Editors' Choice

Science  05 May 2006:
Vol. 312, Issue 5774, pp. 659

    Think Globally, Conserve Locally

    1. Andrew M. Sugden

    Insects are undoubtedly the most diverse multicellular organisms on Earth, yet our understanding of the extent of this diversity is still patchy, and to be able to predict patterns of community structure and local diversity would be important in the context of conservation. Finlay et al. analyzed data for more than 600,000 insect species from a wide variety of localities, and report self-similar patterns of body size distribution, species-area relationships, and abundance distributions at spatial scales ranging from a few hectares (Hilbre Island) to the land surface of the entire planet. The similarity of the observed patterns presents a useful tool for monitoring the status of insect communities in the face of human disturbance (including climate change); deviations from the general patterns, such as an unusual distribution of body sizes in an insect community, could provide useful indicators of local extinctions. — AMS

    Proc. R. Soc. London Ser. B 273, 10.1098/rspb.2006.3525 (2006).


    A Higher Power

    1. Jake Yeston

    Nearly 80 years ago, Born and Oppenheimer showed that during a typical molecular transformation, electronic and nuclear motions can be treated independently of each other. The validity of this Born-Oppenheimer (BO) approximation arises from the nearly 2000-fold mass difference between electrons and protons, which results in the electrons completing their rearrangement before the slower, heavier nuclei begin to move. The approximation provides a mathematically tractable framework for accurate modeling of many chemical reactions (for example, see Nieto et al., Reports, 7 April 2006, p. 86). Although there are a number of well-established cases in which the approximation breaks down, these systems generally involve coupling between electronic and vibrational coordinates, rather than mass variations.

    Takahashi and Takatsuka explore the breakdown of the BO approximation in unusual molecules, of interest in fusion research, which host more massive negatively charged particles in place of electrons. Specifically, they model H2+ analogs in which two protons bind either an antiproton or a muon (a product of nuclear decay ∼200 times heavier than an electron). Using semiclassical trajectory calculations, they find that the error in the approximation scales with the 3/2 power of the light-to-heavy particle mass ratio. This result implies that the BO approximation is valid over a wider mass range than is commonly assumed from a 1/4 power mass dependence that appears in the theory's derivation. The authors further confirm this error-scaling relation by carrying out an analysis of the system's energy based on the same perturbational approach used by Born and Oppenheimer. — JSY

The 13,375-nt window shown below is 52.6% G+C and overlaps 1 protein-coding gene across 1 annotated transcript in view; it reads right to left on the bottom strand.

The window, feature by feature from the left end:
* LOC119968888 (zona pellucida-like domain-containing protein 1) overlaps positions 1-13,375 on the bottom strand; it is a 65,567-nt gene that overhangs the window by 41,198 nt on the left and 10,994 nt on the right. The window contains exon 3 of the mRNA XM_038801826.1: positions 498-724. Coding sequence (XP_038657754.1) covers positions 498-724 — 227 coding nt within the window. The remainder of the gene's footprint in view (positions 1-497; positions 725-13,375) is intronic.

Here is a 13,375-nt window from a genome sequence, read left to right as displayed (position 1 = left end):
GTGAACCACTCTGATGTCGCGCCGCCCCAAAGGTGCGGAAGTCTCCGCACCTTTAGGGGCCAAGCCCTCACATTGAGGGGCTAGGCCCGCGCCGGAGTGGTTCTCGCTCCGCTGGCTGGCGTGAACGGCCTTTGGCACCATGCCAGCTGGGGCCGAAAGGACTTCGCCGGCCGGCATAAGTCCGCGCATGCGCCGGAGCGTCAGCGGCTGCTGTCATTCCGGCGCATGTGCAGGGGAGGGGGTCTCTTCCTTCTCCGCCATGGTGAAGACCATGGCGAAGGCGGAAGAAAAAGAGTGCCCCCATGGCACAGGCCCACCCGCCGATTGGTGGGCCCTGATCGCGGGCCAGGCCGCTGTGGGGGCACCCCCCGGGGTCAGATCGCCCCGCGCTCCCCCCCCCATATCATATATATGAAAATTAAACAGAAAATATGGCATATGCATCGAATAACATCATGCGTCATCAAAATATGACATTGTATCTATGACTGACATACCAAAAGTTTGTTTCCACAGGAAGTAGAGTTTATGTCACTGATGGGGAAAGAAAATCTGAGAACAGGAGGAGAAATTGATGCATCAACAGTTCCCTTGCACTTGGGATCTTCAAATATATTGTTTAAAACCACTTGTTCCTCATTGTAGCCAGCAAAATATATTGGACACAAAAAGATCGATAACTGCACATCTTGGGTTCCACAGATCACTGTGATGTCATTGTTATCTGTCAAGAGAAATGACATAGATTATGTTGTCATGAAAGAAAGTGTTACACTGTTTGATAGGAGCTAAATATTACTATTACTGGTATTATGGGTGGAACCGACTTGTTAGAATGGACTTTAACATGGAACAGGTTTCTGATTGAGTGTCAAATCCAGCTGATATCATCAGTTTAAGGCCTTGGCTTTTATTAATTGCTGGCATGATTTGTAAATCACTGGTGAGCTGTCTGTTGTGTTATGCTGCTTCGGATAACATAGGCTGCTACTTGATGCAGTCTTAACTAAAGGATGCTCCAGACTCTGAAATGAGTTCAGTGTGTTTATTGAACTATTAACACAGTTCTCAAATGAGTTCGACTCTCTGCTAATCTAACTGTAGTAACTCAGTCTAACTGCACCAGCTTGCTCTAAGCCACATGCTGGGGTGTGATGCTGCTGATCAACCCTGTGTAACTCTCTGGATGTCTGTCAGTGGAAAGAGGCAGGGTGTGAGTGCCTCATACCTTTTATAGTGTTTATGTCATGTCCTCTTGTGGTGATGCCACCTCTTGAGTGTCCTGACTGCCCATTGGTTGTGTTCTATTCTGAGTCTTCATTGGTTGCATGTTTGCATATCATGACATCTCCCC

J. Chem. Phys. 124, 144101 (2006).


    Wrinkles of Life

    1. Brooks Hanson

    A variety of geochemical evidence implies that life evolved on Earth roughly 3.5 billion years ago, yet more direct evidence—specifically, fossils or fossil-derived structures such as stromatolites or alteration pits—is still sparse or disputed in rocks dating several hundred million years closer to the present. Most of the evidence has been found in siliceous oozes or sediments, carbonate rocks, or altered basalt from deep oceanic or hydrothermal settings.

    Noffke et al. have discovered fossil microbial mats in another environment, South African tidal sandstones, dated to ∼3.2 billion years ago. These rocks display wrinkles, layered roll-up structures, and carbon-rich laminations that resemble features seen in modern intertidal sandstones and commonly preserved in much younger rocks. Such structures form as ductile microbial mats are buried. Analysis of the carbon isotope compositions of the laminations further supports their bacterial origin. Concentration of these features at the top of sedimentary sequences formed in shallow water environments suggests that the microbes in the mats may have derived their energy through photosynthesis. — BH

    Geology 34, 253 (2006).


    An Internal Iron Sensor

    1. Gilbert J. Chin